A more impressive lighthouse is to be found across Ynys Gybi at South Stack, easilly accessible from both Gybi and the Breakwater Park. The lighthouse is situated on a small island (an island, off an island, off an island?) and is connected by a suspension bridge, at the foot of 400 winding steps cut into the landscape and jammed between two sets of steep, rugged cliffs- passing over tempestuous waves as it goes. Between March and October you can tour the lighthouse (one of only ten in the whole of the UK that are open to the public), including the engine room and climb to the light at the top. The rest of the time you can instead admire the wild scenery and the unique flora and fauna. It is claimed by the RSPB that the cliffs at South Stack are the best place in the UK for wildlife and species that are frequently seen here include Lizards, Puffins, Peregrine Falcons and Basking Sharks. The fauna includes the rare spotted rock rose and the Spathulate Fleawort, which is only found on Ynys Gybi. Standing here, or even on the sea front back in Gybi now that I mention it, staring out to sea, you really can feel that there is nothing beyond. You get the sense that this is the edge of the world, the edge of civilization. That is a feeling that can’t be beat and there are few other places in the UK where you can really get that sense.
Just walking around Gybi you will observe some reasonably good architecture. You aren’t going to find some lost wonder of the world here but what you will find is still worth seeing. The town’s oldest structure (just off the main street) is the Roman shore fort and within stands the church of St Cybi, a dainty and squat little church but with some excellent flourishes and details. One such detail is carved above the door in the south porch (which itself has a magnificent Gilbert Scott design ceiling) and is known as ‘the winged heart’ though to be truthful it looks less like a winged heart and more like the Xenomorph from Alien. Just, whatever you do, don’t make the same mistake I made and accidentally wander into a funeral. Keep your eyes peeled for any funereal signs (like hearses) and, if in doubt, don’t go in. Next to the fort, on the road below and paralell to the main street (which can be accessed from the fort), is another architectural curiosity. I do not believe it is one building (nor could I tell you its use) but there looks to be an old Elizabethan style town house, complete with arched door and crennelated end gables. It is enhanced by the fact that somebody appears to have renovated one of the shore fort towers next door and from the road they appear to be one building. It is easy, even today, to imagine some well to do merchant living here, using the crossing to Ireland to enhance his already considerable fortune. And as if two architectural gems in a small space weren’t enough, A short distance from the fort and the church you’ll find the magistrates court, a small old fashioned type of building that looks to be Victorian mock-medieval (but not quite gothic). It certainly wouldn’t look out of place in a Daphne Du Maurier adaptation. Around the corner you’ll find another such building, the market hall. This was built in 1855 and although it has been abandonned for the previous fifteen years and is somewhat crowded by shops to the front, it still has an aura of magnificence to it. It is, perhaps, the finest building in Gybi.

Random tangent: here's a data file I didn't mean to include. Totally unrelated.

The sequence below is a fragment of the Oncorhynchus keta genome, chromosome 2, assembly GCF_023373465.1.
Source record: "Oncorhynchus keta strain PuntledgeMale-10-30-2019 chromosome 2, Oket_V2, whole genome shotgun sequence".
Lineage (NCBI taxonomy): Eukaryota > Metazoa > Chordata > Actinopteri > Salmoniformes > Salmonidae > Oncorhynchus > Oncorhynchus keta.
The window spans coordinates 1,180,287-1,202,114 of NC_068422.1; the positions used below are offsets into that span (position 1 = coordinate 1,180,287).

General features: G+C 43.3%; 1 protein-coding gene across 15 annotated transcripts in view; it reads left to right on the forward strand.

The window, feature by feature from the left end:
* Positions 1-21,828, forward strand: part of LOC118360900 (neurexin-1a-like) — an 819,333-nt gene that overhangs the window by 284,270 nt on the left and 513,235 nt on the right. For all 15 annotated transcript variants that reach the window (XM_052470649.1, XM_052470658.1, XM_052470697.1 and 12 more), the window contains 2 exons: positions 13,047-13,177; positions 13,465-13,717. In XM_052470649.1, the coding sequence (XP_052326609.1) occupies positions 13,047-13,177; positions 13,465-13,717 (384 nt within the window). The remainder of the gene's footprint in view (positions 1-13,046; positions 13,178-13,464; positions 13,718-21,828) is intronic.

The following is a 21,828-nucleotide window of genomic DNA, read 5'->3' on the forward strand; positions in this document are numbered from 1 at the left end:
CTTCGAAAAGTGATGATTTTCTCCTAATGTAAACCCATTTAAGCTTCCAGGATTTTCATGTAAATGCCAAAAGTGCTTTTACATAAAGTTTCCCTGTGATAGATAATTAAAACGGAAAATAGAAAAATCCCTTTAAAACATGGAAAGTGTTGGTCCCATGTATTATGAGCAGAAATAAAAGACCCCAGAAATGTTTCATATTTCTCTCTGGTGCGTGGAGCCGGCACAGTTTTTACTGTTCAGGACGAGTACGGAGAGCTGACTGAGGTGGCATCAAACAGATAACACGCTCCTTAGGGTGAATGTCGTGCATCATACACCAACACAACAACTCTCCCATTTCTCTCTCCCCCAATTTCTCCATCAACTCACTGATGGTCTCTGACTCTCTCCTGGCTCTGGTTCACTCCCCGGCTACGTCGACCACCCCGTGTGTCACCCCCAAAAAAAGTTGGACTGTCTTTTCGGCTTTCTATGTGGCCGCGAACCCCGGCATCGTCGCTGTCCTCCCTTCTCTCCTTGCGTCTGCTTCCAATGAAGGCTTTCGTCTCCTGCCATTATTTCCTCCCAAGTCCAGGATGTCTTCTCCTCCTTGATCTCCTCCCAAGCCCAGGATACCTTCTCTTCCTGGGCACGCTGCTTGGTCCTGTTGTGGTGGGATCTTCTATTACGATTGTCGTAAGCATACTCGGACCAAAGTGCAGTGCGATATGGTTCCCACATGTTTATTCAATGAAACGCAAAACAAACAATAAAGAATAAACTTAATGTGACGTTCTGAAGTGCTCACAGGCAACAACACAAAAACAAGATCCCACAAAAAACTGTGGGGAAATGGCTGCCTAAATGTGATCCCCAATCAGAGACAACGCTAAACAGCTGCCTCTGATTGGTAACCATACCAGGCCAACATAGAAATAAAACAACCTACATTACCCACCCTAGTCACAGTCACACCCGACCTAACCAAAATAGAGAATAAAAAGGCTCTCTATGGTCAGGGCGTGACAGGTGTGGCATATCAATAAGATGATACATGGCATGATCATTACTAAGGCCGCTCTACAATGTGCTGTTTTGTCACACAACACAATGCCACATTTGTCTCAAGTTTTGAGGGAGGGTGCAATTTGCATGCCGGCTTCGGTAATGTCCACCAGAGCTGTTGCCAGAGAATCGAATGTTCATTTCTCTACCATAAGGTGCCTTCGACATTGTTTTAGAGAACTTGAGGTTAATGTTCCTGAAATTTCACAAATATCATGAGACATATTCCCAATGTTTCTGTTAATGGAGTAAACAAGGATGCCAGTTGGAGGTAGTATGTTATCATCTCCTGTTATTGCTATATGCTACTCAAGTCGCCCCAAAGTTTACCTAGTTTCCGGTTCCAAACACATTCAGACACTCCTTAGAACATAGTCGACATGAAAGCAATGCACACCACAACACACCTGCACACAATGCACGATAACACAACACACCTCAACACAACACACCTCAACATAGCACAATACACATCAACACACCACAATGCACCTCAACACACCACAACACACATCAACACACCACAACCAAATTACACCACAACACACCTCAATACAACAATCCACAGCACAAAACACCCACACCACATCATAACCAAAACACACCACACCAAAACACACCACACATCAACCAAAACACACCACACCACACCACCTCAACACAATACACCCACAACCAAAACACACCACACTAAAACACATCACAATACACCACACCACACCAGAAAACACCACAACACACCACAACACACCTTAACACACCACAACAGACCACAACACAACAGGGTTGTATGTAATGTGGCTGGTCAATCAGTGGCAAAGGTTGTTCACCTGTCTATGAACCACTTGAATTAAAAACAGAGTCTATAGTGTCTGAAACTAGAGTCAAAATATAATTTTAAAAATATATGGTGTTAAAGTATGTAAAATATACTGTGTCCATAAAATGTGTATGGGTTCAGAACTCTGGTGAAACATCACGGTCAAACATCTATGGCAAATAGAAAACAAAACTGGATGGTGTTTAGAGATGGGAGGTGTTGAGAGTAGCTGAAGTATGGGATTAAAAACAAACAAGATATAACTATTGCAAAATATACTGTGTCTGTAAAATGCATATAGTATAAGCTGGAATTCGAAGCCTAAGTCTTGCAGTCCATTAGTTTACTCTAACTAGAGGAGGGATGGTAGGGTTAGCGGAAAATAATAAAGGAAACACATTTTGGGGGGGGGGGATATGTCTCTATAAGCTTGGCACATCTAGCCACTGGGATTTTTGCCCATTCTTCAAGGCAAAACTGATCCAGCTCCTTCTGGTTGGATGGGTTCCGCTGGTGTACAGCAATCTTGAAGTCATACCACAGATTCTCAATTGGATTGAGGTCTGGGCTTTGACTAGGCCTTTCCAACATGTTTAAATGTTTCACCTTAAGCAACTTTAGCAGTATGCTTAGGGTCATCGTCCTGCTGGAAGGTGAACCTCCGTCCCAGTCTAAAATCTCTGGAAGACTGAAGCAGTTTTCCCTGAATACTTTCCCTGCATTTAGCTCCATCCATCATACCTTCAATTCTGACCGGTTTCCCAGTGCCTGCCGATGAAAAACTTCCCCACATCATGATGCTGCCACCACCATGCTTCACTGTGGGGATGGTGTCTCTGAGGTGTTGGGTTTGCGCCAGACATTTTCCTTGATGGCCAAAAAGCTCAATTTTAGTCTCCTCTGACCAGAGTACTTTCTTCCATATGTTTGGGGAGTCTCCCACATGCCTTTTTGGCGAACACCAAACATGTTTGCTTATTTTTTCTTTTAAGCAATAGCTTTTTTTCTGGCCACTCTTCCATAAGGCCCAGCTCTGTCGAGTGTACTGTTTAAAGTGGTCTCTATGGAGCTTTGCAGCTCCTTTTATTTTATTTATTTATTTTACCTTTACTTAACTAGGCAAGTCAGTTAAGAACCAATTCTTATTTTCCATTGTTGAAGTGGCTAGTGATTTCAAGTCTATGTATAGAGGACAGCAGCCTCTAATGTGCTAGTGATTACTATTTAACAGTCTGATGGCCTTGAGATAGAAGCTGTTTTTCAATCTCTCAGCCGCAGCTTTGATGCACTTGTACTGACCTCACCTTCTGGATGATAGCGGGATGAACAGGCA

Should you find yourself staying the night in Gybi, perhaps through unfortunately missing your crossing to Ireland, you may find that accomodation options within the town are somewhat restricted. There are no fancy five star hotels here but you will find several B & B’s, guesthouses and Inns offering accomodation. If staying you will find plenty of nightlife to keep you occupied. There are many pubs and takeaways about and many have quiz nights, kareoke and even local music on ocassion. The local music scene is certainly worth checking out if you get the chance but I wouldn’t advise coming here specifically for the night life as there are no nightclubs or anywhere that truly stands out as a place to definitely vist for the specific reason of a night out. If you are really looking for a proper night out in north Wales I would reccomend trying Bangor instead. In Bangor you will find many more happening joints than you will in Gybi.
Gybi truly is the end of the line. It looks and feels like it and the final frontier is certainly an apt way of describing the town. Out beyond the breakwater and the harbour there is nothing but the Irish sea (until you reach Ireland.) This is the edge of Wales and it feels almost wild and lawless. There is a forgotten, forlorn air about the town and I quite like that. Most would immediately dismiss Gybi, seeing it as nothing more than a ferry port and a place to escape from, and whilst it probably isn’t worth spending more than a day here, there is still plenty around the town to see and enjoy. It is certainly a unique place and you’d be hard pressed to find anywhere else in Britain that has quite the same frontier town feel. So instead of passing through, stop a moment and take it in. Relish the feeling of the final frontier before setting sail over the edge of the world…